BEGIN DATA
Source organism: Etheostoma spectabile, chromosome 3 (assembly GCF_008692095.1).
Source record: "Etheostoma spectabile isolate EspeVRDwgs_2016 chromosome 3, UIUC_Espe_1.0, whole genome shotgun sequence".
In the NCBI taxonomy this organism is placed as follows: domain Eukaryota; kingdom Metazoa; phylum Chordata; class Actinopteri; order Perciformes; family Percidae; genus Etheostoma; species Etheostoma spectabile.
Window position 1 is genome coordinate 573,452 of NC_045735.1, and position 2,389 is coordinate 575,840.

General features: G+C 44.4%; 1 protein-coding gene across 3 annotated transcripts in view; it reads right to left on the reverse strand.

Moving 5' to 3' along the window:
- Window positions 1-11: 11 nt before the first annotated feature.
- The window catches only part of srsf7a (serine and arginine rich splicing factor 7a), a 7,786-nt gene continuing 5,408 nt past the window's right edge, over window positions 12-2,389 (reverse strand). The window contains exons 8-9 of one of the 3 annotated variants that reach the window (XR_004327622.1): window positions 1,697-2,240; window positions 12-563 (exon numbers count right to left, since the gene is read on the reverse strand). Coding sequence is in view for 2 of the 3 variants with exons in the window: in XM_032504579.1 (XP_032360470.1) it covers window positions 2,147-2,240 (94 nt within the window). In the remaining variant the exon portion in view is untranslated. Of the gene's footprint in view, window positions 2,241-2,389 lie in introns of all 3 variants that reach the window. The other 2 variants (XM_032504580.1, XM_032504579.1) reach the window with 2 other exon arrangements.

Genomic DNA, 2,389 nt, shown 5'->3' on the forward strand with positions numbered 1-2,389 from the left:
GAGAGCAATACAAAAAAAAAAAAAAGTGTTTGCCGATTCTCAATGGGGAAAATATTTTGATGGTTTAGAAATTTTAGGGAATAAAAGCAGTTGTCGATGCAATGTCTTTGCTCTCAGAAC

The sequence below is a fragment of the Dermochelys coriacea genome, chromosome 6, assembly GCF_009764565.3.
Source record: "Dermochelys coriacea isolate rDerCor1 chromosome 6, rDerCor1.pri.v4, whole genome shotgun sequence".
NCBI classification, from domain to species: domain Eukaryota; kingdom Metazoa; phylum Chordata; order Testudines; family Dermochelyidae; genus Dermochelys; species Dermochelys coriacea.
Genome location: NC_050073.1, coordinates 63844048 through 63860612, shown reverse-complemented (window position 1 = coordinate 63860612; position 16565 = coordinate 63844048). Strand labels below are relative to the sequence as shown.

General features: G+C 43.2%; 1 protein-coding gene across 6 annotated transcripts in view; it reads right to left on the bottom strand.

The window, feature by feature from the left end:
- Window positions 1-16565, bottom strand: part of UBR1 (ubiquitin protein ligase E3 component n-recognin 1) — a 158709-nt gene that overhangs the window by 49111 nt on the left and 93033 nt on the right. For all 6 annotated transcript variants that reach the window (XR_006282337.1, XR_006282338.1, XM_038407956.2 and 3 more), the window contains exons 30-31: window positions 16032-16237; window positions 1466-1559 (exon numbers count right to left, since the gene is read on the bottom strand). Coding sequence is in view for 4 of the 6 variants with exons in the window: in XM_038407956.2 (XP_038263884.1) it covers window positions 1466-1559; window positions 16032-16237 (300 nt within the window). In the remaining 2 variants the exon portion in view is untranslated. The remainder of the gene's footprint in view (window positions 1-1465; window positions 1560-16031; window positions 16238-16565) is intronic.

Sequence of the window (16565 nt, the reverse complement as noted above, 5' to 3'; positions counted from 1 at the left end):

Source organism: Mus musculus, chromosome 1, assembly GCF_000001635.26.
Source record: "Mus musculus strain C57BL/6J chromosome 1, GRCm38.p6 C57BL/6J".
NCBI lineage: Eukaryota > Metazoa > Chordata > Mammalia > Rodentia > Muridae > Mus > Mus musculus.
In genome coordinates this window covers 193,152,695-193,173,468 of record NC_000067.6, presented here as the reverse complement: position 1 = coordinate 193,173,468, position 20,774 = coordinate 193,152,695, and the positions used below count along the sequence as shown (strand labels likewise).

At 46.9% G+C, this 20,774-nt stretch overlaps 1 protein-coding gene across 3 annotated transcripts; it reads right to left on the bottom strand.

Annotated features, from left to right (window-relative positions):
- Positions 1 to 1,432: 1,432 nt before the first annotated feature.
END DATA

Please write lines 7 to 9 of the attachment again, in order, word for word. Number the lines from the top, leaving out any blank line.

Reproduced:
- Window positions 1-11: 11 nt before the first annotated feature.
- The window catches only part of srsf7a (serine and arginine rich splicing factor 7a), a 7,786-nt gene continuing 5,408 nt past the window's right edge, over window positions 12-2,389 (reverse strand). The window contains exons 8-9 of one of the 3 annotated variants that reach the window (XR_004327622.1): window positions 1,697-2,240; window positions 12-563 (exon numbers count right to left, since the gene is read on the reverse strand). Coding sequence is in view for 2 of the 3 variants with exons in the window: in XM_032504579.1 (XP_032360470.1) it covers window positions 2,147-2,240 (94 nt within the window). In the remaining variant the exon portion in view is untranslated. Of the gene's footprint in view, window positions 2,241-2,389 lie in introns of all 3 variants that reach the window. The other 2 variants (XM_032504580.1, XM_032504579.1) reach the window with 2 other exon arrangements.

Genomic DNA, 2,389 nt, shown 5'->3' on the forward strand with positions numbered 1-2,389 from the left: